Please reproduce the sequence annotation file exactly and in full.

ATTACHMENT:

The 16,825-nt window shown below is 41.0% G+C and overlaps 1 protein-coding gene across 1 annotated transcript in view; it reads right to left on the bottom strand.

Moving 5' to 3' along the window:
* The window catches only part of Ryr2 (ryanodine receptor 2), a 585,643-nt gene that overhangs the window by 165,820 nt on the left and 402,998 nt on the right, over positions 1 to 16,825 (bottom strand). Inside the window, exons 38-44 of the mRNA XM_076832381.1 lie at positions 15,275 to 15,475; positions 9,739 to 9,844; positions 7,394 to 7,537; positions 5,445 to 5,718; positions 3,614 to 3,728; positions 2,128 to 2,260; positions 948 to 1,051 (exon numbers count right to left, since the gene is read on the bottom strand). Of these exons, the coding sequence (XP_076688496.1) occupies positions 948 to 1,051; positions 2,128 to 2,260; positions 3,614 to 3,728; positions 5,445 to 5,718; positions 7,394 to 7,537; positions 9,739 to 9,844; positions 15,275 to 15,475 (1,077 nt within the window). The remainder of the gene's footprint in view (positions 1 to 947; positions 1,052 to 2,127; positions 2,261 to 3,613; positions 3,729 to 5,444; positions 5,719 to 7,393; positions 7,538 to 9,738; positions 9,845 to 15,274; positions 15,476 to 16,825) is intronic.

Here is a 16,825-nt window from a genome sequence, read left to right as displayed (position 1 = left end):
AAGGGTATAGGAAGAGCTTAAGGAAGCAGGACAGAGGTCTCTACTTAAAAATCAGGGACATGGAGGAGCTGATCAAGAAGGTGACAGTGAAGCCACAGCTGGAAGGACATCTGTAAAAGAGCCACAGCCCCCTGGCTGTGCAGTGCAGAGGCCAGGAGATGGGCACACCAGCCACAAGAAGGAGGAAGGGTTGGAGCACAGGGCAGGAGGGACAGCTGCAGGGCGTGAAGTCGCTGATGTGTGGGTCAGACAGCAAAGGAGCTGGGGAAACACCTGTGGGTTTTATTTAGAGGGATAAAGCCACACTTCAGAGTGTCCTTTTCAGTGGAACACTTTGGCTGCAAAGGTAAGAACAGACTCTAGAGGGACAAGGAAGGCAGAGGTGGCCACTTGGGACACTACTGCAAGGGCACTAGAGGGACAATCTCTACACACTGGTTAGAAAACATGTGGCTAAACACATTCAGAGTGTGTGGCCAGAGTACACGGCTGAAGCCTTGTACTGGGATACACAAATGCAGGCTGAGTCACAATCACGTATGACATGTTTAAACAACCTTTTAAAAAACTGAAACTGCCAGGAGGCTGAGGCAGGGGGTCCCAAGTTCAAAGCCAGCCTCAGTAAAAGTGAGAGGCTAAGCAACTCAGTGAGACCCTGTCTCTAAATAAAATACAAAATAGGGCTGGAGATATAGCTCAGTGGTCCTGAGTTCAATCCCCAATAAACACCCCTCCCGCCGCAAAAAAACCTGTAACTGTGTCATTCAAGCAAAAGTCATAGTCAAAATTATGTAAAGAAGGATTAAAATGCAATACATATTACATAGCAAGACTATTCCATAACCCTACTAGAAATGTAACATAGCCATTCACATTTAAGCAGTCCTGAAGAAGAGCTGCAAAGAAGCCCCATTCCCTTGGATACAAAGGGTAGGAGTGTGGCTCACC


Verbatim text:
The 16,825-nt window shown below is 41.0% G+C and overlaps 1 protein-coding gene across 1 annotated transcript in view; it reads right to left on the bottom strand.

Moving 5' to 3' along the window:
* The window catches only part of Ryr2 (ryanodine receptor 2), a 585,643-nt gene that overhangs the window by 165,820 nt on the left and 402,998 nt on the right, over positions 1 to 16,825 (bottom strand). Inside the window, exons 38-44 of the mRNA XM_076832381.1 lie at positions 15,275 to 15,475; positions 9,739 to 9,844; positions 7,394 to 7,537; positions 5,445 to 5,718; positions 3,614 to 3,728; positions 2,128 to 2,260; positions 948 to 1,051 (exon numbers count right to left, since the gene is read on the bottom strand). Of these exons, the coding sequence (XP_076688496.1) occupies positions 948 to 1,051; positions 2,128 to 2,260; positions 3,614 to 3,728; positions 5,445 to 5,718; positions 7,394 to 7,537; positions 9,739 to 9,844; positions 15,275 to 15,475 (1,077 nt within the window). The remainder of the gene's footprint in view (positions 1 to 947; positions 1,052 to 2,127; positions 2,261 to 3,613; positions 3,729 to 5,444; positions 5,719 to 7,393; positions 7,538 to 9,738; positions 9,845 to 15,274; positions 15,476 to 16,825) is intronic.

Here is a 16,825-nt window from a genome sequence, read left to right as displayed (position 1 = left end):
AAGGGTATAGGAAGAGCTTAAGGAAGCAGGACAGAGGTCTCTACTTAAAAATCAGGGACATGGAGGAGCTGATCAAGAAGGTGACAGTGAAGCCACAGCTGGAAGGACATCTGTAAAAGAGCCACAGCCCCCTGGCTGTGCAGTGCAGAGGCCAGGAGATGGGCACACCAGCCACAAGAAGGAGGAAGGGTTGGAGCACAGGGCAGGAGGGACAGCTGCAGGGCGTGAAGTCGCTGATGTGTGGGTCAGACAGCAAAGGAGCTGGGGAAACACCTGTGGGTTTTATTTAGAGGGATAAAGCCACACTTCAGAGTGTCCTTTTCAGTGGAACACTTTGGCTGCAAAGGTAAGAACAGACTCTAGAGGGACAAGGAAGGCAGAGGTGGCCACTTGGGACACTACTGCAAGGGCACTAGAGGGACAATCTCTACACACTGGTTAGAAAACATGTGGCTAAACACATTCAGAGTGTGTGGCCAGAGTACACGGCTGAAGCCTTGTACTGGGATACACAAATGCAGGCTGAGTCACAATCACGTATGACATGTTTAAACAACCTTTTAAAAAACTGAAACTGCCAGGAGGCTGAGGCAGGGGGTCCCAAGTTCAAAGCCAGCCTCAGTAAAAGTGAGAGGCTAAGCAACTCAGTGAGACCCTGTCTCTAAATAAAATACAAAATAGGGCTGGAGATATAGCTCAGTGGTCCTGAGTTCAATCCCCAATAAACACCCCTCCCGCCGCAAAAAAACCTGTAACTGTGTCATTCAAGCAAAAGTCATAGTCAAAATTATGTAAAGAAGGATTAAAATGCAATACATATTACATAGCAAGACTATTCCATAACCCTACTAGAAATGTAACATAGCCATTCACATTTAAGCAGTCCTGAAGAAGAGCTGCAAAGAAGCCCCATTCCCTTGGATACAAAGGGTAGGAGTGTGGCTCACC